The far left versus the far right: French election part deux


by Paul Cotterill    
9:30 am - May 13th 2012

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If you thought the French elections were over, think again.

On 10th & 17th June, we have a two-round electoral contest potentially as exciting, and as important for France, as the election of President Hollande.

That’s because Jean-Luc Mélenchon, leader of the leftwing group Front de gauche (FG), has just confirmed his candidacy in the 11th circonscription of the Pas-de-Calais département, where he will go up against Front National leader Marine Le Pen in the legislative elections, at which 577 deputés are elected across France to sit in the Assemblée Nationale.

This is a somewhat risky strategy, as Le Pen led here on the first round in the Presidential election with 31.4% of the vote. The second round (Hollande vs. Sarkozy) went to Hollande with 60.5% of the vote as FN voters obeyed Le Pen and abstained.

Much will depend, therefore, on whether Parti Socialiste (PS) voters choose to back Mélenchon at the expense of their own candidate, Philippe Kemel, in the second round (unlike in the Presidential elections, in the legislative elections all candidates gaining more than 12.5% if the vote in Round 1 vote go on to Round 2).

Alternatively, Mélenchon may step back, and advise FG round 1 voters to back the PS in Round 2 and allow Kemel to retain this Assemblée Nationale seat for the PS.

I suspect this is unlikely; Mélenchon will feel he has done the right thing by Hollande for the Presidential election, and that the favour should now be returned. Certainly he feels he has unfinished business with Hollande, and will want to be seen to hold Hollande to his promises e.g. the renegotation of the Merkozy Fiscal Compact.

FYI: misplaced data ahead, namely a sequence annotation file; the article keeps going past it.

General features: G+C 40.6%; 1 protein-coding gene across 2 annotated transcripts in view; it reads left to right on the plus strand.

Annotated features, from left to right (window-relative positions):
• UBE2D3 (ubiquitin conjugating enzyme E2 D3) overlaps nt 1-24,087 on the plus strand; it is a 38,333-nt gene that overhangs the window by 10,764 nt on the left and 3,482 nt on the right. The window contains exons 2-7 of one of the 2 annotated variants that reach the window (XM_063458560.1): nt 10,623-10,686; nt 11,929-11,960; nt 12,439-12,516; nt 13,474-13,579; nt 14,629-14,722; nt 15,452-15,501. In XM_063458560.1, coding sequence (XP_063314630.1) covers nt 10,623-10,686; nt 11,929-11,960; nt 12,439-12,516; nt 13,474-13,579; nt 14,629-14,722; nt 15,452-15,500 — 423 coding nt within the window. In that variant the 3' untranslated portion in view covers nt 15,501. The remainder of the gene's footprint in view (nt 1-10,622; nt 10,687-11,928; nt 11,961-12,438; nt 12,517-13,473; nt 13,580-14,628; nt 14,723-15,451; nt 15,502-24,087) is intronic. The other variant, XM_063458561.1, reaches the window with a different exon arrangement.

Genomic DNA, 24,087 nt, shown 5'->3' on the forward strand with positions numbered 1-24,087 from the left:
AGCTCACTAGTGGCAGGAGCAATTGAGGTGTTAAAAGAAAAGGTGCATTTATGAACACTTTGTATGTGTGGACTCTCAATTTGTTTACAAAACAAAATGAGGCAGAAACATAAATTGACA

In this case, much may depend on how much Kemel really wants to be deputé, and how willing he is to risk letting Le Pen through on a split leftist vote. Early indications from the Libération coverage suggest that Catherine Génisson, the boss of the FS Federation the Pas-de-Calais départment suggest, may indeed be open to a second round pact to allow Mélenchon through on the PS vote, but there are bound to be countervailing voices.

In any event, keep your eyes on results as they come out on 1oth June. While clearly who gets the seat in Round 2 is the most important, the symbolic value of round 1 can hardly be underestimated either (and may well lead to a significant PS to FG switch even in Round 1).

If Le Pen is beaten in Round 1 on home turf (she is already on the Regional Council here), then Mélenchon may attain national, even European leftie-hero status, and the Front National will have been dealt a significant blow. If it all goes pear-shaped, with Le Pen winning Round 1 and, heaven forbid, even sneaking through in Round 2, then it will be very bad news.

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About the author
Paul Cotterill is a regular contributor, and blogs more regularly at Though Cowards Flinch, an established leftwing blog and emergent think-tank. He currently has fingers in more pies than he has fingers, including disability caselaw, childcare social enterprise, and cricket.
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Reader comments


I imagine most readers of this blog will wish Ms Le Pen luck, as a victory for her would be a triumph for liberalism over socialism.


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  1. Liberal Conspiracy

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  2. leftlinks

    Liberal Conspiracy – The far left versus the far right: French election part deux http://t.co/wEODoYEg

  3. Jamie

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  4. Jason Brickley

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  5. BevR

    The far left versus the far right: French election part deux | Liberal Conspiracy http://t.co/VNntiX5U via @libcon

  6. Josiah Mortimer

    This may well be the most tense eleciton of the year – Melenchon vs Le Pen. You read that right. http://t.co/uQLuIwAG

  7. BevR

    The far left versus the far right: French election part deux | Liberal Conspiracy http://t.co/VNntiX5U via @libcon

  8. Bill McIntosh

    The far left versus the far right: French election part deux | Liberal Conspiracy http://t.co/wAUuncjQ via @libcon





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